Batalden: Shipwreck and Emigration, by Trond Strømgren. Strømgren Publishing.
Trond Strømgren is an unusual but confident Norwegian publisher. I say unusual because his imprint is “Strømgren Publishing: Batalden – New York – Tokyo”. You’d expect an international publisher to have office in the two cities right enough, but Batalden?
Batalden, home of the publisher, is a peerie island group off the Norwegian coast west of Florø and south of Måløy; it takes a fair flight of imagination to envisage a Shetland equivalent – perhaps “Skerries – New York –Tokyo”. I say confident because his latest publication is the third in a five-volume series of books on – yes, you’ve guessed – Batalden. The series title loosely translates as “West Norwegian Coast Culture – Island Communities”, and covers history, trade, culture, fisheries, farming and other related topics.
Book 2B came out recently, and like its predecessors it isn’t a peerie book, but a finely-made product fit to take its place on the smartest of coffee tables; 176 pages, colour photographs, the lot. It deals with storms, shipwrecks and emigration. Batalden lies on the Inner Lead, the sheltered coastal passage running down the Norwegian coast, so its recorded shipwrecks provide a fair reflection of the development of the country’s transport and trade, from local jekts carrying dried fish to Bergen to sailing coasters laden with Russian grain or timber, and British trawlers making the long passage to fish at Bear Island or the White Sea. Between 1825 and 1930, it’s estimated four Norwegians out of every 10 emigrated to America, so that there are now more Americans of Norwegian descent than native Norwegians. Batalden lost some 20 families this way, and the story of their travels is outlined in the second part of the book. There are numerous historical parallels and analogies between Shetland and west-coast Norway, and this book – indeed, the whole series – brings these out again and again. For anyone interested in the subject there’s a wealth of comparison to be uncovered. Although the main text is in Norwegian, the multitude of photographs have captions in English, and there’s a paragraph of summary in English on almost every page.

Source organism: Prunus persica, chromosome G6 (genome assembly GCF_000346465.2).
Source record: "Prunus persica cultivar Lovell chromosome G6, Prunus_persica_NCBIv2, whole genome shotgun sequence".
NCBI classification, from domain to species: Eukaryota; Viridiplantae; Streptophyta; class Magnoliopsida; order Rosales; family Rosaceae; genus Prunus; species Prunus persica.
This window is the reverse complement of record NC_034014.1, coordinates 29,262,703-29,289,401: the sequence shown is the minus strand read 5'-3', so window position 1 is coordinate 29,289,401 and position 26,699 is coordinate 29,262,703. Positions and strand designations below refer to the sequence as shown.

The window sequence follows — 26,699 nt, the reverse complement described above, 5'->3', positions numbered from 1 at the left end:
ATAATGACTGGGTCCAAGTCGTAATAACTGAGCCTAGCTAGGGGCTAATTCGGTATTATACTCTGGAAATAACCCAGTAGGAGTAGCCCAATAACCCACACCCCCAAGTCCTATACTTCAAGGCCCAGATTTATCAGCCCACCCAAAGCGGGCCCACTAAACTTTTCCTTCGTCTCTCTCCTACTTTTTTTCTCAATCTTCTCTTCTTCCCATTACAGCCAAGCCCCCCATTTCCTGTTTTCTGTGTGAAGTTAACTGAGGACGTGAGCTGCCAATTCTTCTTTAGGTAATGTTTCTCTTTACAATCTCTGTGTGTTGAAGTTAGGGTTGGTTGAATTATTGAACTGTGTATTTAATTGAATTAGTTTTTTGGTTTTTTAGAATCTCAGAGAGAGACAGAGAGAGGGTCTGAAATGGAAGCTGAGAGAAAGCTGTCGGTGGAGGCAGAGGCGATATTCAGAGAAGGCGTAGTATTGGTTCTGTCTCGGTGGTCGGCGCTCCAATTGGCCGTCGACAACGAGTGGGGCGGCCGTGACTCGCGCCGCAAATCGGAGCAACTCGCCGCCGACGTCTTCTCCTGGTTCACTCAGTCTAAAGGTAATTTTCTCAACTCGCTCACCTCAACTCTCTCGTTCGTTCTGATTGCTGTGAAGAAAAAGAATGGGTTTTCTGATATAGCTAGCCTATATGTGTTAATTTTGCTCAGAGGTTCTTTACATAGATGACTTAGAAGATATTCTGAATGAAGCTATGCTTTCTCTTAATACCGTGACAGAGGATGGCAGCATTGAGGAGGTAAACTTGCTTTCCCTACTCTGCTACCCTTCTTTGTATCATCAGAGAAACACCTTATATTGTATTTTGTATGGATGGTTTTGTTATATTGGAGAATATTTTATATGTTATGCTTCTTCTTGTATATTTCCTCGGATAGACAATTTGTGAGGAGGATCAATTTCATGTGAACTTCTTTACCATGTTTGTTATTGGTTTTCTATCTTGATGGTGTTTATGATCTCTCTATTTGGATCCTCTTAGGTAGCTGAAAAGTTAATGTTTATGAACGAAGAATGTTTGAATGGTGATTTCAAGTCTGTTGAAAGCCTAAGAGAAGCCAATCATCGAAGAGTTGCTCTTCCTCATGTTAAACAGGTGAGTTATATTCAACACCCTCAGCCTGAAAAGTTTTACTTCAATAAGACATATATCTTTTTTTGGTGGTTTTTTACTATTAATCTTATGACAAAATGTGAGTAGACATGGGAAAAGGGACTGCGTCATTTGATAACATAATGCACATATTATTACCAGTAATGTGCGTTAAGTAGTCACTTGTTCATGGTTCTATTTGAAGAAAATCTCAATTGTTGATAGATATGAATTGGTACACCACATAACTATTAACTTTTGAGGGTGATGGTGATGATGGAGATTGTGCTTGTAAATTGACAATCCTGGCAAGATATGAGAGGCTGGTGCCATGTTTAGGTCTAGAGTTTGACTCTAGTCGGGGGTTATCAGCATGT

I described the publisher as “confident”; he has to be, in producing such a mass of detail about one comparatively tiny island community in a country where there are thousands. It’s certainly an expression of pride in his community – and perhaps the fact that today there are 4,000 Americans of Batalden descent justifies the New York office. I’m not so sure about the Tokyo connection!